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I’m doing a kitchen remodel and have my dishwasher hard wired in and a second line for outlets in the island. I’d like to add a switched outlet for use with my garbage disposal in the island with the outlet and switch under the sink. Is that possible with a switch/outlet combo? Meaning the switch and the outlet are connected. It is the end of the electrical line also.

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    Just to confirm, you want the switch under the sink? That seems hard to use
    – DoxyLover
    Commented Aug 31, 2022 at 18:50
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    @DoxyLover - but not uncommon if there is not any other particularly good place to put it. As one example (my parents house), the island consists of a sink and a dishwasher (with countertop above), and nothing else - the switch for the disposal is under the sink in the cabinet...
    – Jon Custer
    Commented Aug 31, 2022 at 18:56
  • I have a switched outlet under the sink for the disposal. But not in a switch/outlet combo. My switch is covered by a outside-grade waterproof switch cover, and the outlet is a separate box with an outside-grade waterproof flip-up outlet hood. Wet hands go down there. The whole circuit is covered by a GFCI at the panel. Commented Aug 31, 2022 at 18:56
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    That is indeed very awkward position for the switch, specially for older people. Consider remote switch
    – Traveler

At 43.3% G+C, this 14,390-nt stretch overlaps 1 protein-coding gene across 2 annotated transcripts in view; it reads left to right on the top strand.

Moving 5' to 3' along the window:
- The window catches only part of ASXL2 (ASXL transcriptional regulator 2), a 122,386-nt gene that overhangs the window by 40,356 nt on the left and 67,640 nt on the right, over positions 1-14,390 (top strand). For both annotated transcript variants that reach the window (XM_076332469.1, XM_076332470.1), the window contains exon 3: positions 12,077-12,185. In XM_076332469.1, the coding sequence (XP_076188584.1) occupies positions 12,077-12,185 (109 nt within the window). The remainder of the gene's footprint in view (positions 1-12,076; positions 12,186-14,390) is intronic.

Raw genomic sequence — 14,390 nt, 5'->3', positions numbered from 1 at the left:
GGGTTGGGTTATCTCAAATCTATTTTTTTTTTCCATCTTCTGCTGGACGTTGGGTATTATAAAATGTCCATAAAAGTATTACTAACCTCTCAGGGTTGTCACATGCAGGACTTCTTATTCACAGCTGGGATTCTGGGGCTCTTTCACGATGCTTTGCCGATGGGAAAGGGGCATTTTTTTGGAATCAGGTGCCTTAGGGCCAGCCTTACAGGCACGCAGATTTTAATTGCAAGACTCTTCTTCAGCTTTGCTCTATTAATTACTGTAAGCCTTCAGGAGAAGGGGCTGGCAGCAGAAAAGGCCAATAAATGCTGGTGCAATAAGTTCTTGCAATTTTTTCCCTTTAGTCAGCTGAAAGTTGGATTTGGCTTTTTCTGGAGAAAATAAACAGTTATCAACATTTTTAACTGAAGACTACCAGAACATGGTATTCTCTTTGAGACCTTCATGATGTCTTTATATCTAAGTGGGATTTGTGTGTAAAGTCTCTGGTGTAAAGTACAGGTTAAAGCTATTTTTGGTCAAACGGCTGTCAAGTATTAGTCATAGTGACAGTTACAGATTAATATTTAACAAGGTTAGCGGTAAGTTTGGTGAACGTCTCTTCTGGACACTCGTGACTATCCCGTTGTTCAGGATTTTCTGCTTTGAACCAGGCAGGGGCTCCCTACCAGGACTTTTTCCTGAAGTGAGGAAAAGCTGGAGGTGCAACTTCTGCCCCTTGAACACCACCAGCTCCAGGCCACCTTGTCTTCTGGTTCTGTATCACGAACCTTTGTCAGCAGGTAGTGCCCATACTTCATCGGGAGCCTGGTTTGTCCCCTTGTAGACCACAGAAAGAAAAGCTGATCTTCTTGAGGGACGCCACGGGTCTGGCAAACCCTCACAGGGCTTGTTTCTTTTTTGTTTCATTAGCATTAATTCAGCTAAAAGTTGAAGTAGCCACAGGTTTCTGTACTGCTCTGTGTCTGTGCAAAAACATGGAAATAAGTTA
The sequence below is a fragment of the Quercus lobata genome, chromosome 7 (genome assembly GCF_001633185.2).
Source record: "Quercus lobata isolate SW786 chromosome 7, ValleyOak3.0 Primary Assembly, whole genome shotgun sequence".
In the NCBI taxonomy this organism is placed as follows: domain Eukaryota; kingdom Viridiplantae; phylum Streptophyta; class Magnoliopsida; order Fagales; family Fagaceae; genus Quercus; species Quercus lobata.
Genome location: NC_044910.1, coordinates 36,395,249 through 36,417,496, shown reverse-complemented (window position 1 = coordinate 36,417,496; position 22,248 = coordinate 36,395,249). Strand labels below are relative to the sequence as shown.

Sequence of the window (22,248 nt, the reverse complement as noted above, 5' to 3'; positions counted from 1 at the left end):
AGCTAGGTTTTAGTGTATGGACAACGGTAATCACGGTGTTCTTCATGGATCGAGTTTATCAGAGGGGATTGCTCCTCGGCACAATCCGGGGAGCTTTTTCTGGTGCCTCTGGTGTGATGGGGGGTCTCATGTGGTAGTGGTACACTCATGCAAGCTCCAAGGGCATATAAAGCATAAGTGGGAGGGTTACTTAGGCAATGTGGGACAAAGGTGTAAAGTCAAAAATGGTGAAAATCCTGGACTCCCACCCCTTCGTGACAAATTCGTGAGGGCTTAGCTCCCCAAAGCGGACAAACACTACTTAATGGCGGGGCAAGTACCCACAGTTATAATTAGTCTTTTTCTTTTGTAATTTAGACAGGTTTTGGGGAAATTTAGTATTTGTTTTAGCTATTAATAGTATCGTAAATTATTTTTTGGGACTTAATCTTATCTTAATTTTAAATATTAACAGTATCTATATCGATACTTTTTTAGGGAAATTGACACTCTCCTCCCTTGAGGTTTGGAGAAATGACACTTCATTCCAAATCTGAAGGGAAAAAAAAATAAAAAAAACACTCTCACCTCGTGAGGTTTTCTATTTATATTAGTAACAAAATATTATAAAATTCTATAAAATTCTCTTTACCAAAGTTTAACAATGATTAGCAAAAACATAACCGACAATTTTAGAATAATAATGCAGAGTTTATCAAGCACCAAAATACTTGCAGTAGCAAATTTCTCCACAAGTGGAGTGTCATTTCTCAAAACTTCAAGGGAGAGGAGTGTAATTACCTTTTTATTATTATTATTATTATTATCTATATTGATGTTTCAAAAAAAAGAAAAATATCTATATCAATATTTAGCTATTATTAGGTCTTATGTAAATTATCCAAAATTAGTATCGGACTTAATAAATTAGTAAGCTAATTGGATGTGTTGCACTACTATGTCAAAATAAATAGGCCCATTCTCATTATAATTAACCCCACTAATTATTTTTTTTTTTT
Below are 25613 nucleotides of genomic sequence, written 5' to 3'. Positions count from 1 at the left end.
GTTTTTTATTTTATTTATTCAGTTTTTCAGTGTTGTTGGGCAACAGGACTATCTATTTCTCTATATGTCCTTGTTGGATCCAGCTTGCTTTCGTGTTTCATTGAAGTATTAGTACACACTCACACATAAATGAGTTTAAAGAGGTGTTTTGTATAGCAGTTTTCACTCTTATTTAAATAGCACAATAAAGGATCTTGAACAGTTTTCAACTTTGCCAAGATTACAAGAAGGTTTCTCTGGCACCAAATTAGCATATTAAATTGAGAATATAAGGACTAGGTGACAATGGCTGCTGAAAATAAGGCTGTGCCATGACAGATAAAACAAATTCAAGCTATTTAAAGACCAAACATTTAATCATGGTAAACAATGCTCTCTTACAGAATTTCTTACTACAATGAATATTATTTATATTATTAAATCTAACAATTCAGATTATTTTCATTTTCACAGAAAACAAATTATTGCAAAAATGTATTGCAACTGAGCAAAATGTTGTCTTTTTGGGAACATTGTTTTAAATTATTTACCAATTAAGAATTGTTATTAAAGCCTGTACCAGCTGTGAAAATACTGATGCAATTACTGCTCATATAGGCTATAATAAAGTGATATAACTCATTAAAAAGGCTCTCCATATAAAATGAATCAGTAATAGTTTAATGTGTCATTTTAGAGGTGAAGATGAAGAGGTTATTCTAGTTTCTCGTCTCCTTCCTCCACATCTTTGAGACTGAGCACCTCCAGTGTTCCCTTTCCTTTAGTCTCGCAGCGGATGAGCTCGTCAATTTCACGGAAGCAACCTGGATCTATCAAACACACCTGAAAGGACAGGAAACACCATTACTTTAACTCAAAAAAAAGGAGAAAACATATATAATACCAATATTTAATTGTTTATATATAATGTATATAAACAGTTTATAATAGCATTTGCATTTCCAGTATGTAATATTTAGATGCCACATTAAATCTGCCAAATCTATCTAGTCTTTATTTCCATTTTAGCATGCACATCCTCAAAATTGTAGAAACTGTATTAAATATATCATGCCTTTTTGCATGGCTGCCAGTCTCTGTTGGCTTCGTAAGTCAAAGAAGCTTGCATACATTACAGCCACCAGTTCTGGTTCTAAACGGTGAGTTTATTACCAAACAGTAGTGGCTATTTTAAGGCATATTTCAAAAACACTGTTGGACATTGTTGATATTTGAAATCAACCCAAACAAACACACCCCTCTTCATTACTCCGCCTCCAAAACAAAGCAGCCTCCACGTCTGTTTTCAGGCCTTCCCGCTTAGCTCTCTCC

Commented Aug 31, 2022 at 19:48

1 Answer 1

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Three separate issues:

  • Sharing receptacles with fixed appliance

You normally can't share ordinary receptacles with a hard-wired appliance if the hard-wire appliance uses 50% or more of the capacity (15A or 20A) of the circuit. That may or may not be an issue for the disposal as (a) some don't use that much power (e.g., Insinkerator Badger 5 is rated at 6.3A, which is less than 1/2 of a 20A circuit even with a continuous use derate) and (b) because disposals are only used for a minute (or less) at a time, that rule may not apply - I am not sure of the details. But it is a rule you need to consider.

  • Sharing kitchen counter receptacles with fixed appliances.

Kitchen counter receptacles are supposed to be a minimum of 2 20A circuits. They can be shared with a few specific items (e.g., clock, gas cooktop ignition) but are not supposed to be shared with lighting or other appliances. This is often grandfathered in older kitchens, but this is a new installation so the rule almost certainly applies.

  • Switch Location

As noted in other answers & comments, a switch below the counter is less than ideal. Far better is either a switch mounted above the sink or, if that is not practical in an island, an air switch like this Insinkerator from Amazon:

Air Switch

This is a real product, designed for use with a disposal, from a major manufacturer, with Amazon as a convenient source for images. Be careful what you buy - make sure it is UL or ETL listed for safety.

A nice thing about an air switch is that if it fails - e.g., kink in the tube or mouse eats through the tube or tube comes apart from the switch or the receptacle - it will fail safe.

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  • Seriously now ....
    – Traveler
    Commented Aug 31, 2022 at 20:49
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    In the process of a major kitchen renovation, and they put in the air actuated switch shown in the picture above. It's mounted on the surface of the counter on the island, just behind the sink.
    – SteveSh
    Commented Sep 1, 2022 at 1:17
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    The little silver button is even designed to go into the "extra" hole in a sink where there is often a sprayer or soap pump.
    – FreeMan
    Commented Sep 1, 2022 at 13:40

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